Owning a business doesn’t come with the know-how of marketing a brand, events, and products to the community. The way businesses engage with their supporters is changing. With the rapid expansion of technology and digital media, people’s leading source of keeping up with the things that interest them is social media. Director of Community Engagement and Programs at Historic Germantown, Monica O. Montgomery, says that while many Black businesses are in the neighborhood, some struggle with visibility.

“If you cannot secure an audience and a market, you are going to struggle,” Montgomery says, highlighting the importance of visibility for any business. While it’s common to volunteer services and skills to non-profits, it isn’t far-fetched to do the same for small Black-owned businesses. We also encourage offering your skills for a fee, mainly if you operate a Black business in communication and marketing.

Supporting vendors markets

One of the most-mentioned themes across voices on the September 1 episode of the Info Hub Hour was vendors’ markets and spaces. A common thought was that people don’t value businesses that operate through vendor markets and online sales as they do businesses with physical spaces. Montgomery and Sankara-Kilombo, who formerly ran Black Soul Vintage through pop-ups and online sales, refuted these sentiments and said that vendors contribute to the neighborhood economy as much as any other business.

Sankara-Kilombo now hosts the Black Soul Block Party, a Black-centered vendors market, on the last Saturday of each month at her storefront. During the September 15 airing of the Info Hub Hour, she said that these are her way to help give upcoming Black vendors the first step towards success. Supporting Black vendors is crucial to their future sustainability.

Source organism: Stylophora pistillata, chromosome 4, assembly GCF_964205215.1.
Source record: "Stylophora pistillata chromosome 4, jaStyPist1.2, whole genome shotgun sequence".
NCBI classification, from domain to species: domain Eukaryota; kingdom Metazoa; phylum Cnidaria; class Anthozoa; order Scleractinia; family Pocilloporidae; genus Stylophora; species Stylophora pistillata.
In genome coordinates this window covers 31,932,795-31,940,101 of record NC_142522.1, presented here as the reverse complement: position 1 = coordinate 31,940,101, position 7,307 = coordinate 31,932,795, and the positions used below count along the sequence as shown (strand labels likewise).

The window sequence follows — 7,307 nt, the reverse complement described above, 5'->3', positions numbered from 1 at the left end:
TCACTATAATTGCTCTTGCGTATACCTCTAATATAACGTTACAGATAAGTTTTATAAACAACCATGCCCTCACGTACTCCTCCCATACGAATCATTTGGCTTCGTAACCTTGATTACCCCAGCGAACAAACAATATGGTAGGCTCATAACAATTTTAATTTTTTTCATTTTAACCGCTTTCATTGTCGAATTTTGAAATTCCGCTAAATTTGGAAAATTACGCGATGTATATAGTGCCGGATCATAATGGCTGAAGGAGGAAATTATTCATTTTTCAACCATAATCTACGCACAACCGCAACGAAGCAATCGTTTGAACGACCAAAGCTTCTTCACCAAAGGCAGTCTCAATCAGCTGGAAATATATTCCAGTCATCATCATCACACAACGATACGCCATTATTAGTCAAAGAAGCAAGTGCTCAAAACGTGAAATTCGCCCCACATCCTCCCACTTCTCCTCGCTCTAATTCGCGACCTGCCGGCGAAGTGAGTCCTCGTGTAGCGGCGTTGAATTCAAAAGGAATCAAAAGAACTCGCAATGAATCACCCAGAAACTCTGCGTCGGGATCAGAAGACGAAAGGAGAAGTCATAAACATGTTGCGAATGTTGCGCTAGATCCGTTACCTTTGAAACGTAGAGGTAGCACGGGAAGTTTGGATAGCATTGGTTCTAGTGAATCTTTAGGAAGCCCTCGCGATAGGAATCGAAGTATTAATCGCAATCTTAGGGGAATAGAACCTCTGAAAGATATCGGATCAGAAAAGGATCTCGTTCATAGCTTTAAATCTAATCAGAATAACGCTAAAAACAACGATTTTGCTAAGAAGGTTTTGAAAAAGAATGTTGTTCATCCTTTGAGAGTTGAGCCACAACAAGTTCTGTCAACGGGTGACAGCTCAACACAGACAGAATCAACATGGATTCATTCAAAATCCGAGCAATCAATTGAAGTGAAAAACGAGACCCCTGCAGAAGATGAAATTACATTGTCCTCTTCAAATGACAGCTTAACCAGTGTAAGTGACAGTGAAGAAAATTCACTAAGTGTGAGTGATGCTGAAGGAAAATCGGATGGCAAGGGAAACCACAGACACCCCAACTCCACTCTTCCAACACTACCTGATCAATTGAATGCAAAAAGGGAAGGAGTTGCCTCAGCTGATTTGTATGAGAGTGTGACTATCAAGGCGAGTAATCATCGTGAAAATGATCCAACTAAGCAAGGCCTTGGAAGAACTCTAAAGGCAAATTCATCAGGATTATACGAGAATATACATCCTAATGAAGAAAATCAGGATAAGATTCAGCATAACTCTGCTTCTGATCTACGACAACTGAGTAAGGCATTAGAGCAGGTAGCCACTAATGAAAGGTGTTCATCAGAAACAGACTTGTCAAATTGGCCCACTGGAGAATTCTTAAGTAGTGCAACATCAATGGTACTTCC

Make space for grace and patience

“We have to love up on our Black businesses and not give up on them,” Montgomery says, establishing a larger point surrounding the expectation of Black businesses. Like any small business, Black business owners are not exempt from challenges. They experience staff shortages, delayed shipping, and other growing pains like any other small business. Still, these businesses are commonly expected to be the exception because of the “Black” in front of it.

Black businesses need and deserve the patience and grace to make mistakes and still receive support from the communities they serve. Granting them that space and maybe giving them tips can help them overcome adversity and thrive for years.

–Special thanks to Monica O. Montgomery (Historic Germantown), Nomad (Good Samaritan Creative Co), Tomarra Sankara-Kilombo (Black Soul Vintage), and Steven CW Taylor (Ubuntu Fine Art) for their participation in the 9.1.22 and 9.15.22 episodes of the Info Hub Hour. Their responses served as a blueprint for this small, needed list of ways people can show up for Black businesses in Germantown and beyond.

The Germantown Info Hub is one of over 20 news organizations producing Broke in Philly, a collaborative reporting project on solutions to poverty and the city’s push towards economic justice. Follow us at @BrokeInPhilly.